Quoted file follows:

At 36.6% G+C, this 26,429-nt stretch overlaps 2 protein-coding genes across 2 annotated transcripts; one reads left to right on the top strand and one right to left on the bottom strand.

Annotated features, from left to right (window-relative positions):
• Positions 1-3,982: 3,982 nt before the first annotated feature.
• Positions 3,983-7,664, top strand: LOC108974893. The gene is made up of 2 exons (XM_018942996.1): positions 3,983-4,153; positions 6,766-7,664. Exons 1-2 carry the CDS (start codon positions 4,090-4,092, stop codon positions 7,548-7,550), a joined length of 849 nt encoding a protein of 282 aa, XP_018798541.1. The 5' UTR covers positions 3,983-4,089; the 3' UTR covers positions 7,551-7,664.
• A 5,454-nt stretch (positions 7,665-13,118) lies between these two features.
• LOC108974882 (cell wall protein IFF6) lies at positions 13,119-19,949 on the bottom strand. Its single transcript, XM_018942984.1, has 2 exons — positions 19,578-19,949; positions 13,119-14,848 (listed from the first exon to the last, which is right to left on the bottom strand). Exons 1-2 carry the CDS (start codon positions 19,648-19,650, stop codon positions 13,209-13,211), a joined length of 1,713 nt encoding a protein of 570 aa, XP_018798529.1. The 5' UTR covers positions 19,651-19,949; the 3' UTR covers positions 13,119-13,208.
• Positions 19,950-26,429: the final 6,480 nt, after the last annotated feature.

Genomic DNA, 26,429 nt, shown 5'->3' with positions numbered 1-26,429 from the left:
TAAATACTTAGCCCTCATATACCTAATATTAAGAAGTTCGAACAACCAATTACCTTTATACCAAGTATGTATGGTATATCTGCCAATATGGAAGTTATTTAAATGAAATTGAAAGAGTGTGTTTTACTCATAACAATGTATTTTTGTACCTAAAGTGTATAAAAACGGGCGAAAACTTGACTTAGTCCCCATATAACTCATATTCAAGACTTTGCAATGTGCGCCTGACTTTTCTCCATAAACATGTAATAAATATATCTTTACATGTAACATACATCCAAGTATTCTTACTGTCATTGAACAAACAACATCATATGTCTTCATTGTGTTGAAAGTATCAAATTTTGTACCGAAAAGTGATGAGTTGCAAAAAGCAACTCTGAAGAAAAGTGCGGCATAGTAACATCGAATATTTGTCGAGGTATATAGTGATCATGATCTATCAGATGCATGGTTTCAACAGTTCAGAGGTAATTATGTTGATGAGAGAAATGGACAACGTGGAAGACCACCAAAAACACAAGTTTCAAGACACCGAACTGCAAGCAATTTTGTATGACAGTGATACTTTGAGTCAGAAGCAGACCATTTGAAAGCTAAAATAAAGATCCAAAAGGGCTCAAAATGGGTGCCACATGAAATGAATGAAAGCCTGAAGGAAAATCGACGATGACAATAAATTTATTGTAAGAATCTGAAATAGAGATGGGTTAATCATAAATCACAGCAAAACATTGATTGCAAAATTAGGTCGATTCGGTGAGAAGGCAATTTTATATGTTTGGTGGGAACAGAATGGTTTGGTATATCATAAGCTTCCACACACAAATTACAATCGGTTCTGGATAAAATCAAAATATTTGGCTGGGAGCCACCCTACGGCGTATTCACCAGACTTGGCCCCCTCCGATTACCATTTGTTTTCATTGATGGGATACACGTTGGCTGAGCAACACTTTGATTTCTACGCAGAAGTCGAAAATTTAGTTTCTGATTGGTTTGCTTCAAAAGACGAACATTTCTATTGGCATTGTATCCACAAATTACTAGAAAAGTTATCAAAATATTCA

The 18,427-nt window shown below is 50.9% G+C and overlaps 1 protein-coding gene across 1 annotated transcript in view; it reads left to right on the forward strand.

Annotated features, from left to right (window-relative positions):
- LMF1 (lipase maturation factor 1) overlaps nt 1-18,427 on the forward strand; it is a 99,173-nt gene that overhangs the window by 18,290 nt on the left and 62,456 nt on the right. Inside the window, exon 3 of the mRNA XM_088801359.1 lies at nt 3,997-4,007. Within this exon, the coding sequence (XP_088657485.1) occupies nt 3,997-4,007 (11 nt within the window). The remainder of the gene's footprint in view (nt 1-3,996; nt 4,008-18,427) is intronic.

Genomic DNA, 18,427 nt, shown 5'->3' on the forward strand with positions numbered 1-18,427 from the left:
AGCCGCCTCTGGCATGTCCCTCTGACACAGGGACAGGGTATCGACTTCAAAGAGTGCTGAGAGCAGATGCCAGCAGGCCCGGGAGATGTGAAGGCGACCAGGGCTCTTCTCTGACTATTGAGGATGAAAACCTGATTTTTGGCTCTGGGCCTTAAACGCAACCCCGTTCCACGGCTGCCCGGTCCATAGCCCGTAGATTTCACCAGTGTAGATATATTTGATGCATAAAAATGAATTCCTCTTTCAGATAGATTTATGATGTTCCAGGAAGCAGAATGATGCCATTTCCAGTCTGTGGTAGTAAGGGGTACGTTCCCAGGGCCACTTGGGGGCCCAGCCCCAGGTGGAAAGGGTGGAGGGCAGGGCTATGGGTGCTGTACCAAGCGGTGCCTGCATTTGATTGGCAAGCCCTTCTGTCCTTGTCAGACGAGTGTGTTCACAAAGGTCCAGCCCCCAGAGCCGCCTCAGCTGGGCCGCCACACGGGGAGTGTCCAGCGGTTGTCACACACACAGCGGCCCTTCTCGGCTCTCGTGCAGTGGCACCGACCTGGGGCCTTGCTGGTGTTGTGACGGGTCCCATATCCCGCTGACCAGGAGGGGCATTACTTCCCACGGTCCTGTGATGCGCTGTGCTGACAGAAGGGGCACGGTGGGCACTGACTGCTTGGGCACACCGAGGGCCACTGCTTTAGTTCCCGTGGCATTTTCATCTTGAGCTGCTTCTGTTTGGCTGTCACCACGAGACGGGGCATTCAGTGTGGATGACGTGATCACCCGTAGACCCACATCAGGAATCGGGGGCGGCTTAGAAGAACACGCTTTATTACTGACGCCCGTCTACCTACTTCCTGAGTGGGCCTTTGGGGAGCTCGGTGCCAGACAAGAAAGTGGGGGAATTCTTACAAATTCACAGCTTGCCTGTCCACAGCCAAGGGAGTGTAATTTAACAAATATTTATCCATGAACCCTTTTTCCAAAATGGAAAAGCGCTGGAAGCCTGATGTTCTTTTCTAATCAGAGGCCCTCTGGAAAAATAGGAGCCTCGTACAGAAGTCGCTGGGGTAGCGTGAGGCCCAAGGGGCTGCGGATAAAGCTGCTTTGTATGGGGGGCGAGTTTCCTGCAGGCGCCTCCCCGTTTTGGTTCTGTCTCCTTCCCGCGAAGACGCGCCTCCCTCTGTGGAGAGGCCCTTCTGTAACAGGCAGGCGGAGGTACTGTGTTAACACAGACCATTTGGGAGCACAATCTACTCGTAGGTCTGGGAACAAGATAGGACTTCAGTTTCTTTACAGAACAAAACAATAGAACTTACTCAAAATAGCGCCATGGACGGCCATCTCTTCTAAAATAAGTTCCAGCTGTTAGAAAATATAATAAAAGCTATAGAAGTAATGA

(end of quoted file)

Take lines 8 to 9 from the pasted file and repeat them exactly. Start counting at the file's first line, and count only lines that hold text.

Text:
Genomic DNA, 26,429 nt, shown 5'->3' with positions numbered 1-26,429 from the left:
TAAATACTTAGCCCTCATATACCTAATATTAAGAAGTTCGAACAACCAATTACCTTTATACCAAGTATGTATGGTATATCTGCCAATATGGAAGTTATTTAAATGAAATTGAAAGAGTGTGTTTTACTCATAACAATGTATTTTTGTACCTAAAGTGTATAAAAACGGGCGAAAACTTGACTTAGTCCCCATATAACTCATATTCAAGACTTTGCAATGTGCGCCTGACTTTTCTCCATAAACATGTAATAAATATATCTTTACATGTAACATACATCCAAGTATTCTTACTGTCATTGAACAAACAACATCATATGTCTTCATTGTGTTGAAAGTATCAAATTTTGTACCGAAAAGTGATGAGTTGCAAAAAGCAACTCTGAAGAAAAGTGCGGCATAGTAACATCGAATATTTGTCGAGGTATATAGTGATCATGATCTATCAGATGCATGGTTTCAACAGTTCAGAGGTAATTATGTTGATGAGAGAAATGGACAACGTGGAAGACCACCAAAAACACAAGTTTCAAGACACCGAACTGCAAGCAATTTTGTATGACAGTGATACTTTGAGTCAGAAGCAGACCATTTGAAAGCTAAAATAAAGATCCAAAAGGGCTCAAAATGGGTGCCACATGAAATGAATGAAAGCCTGAAGGAAAATCGACGATGACAATAAATTTATTGTAAGAATCTGAAATAGAGATGGGTTAATCATAAATCACAGCAAAACATTGATTGCAAAATTAGGTCGATTCGGTGAGAAGGCAATTTTATATGTTTGGTGGGAACAGAATGGTTTGGTATATCATAAGCTTCCACACACAAATTACAATCGGTTCTGGATAAAATCAAAATATTTGGCTGGGAGCCACCCTACGGCGTATTCACCAGACTTGGCCCCCTCCGATTACCATTTGTTTTCATTGATGGGATACACGTTGGCTGAGCAACACTTTGATTTCTACGCAGAAGTCGAAAATTTAGTTTCTGATTGGTTTGCTTCAAAAGACGAACATTTCTATTGGCATTGTATCCACAAATTACTAGAAAAGTTATCAAAATATTCA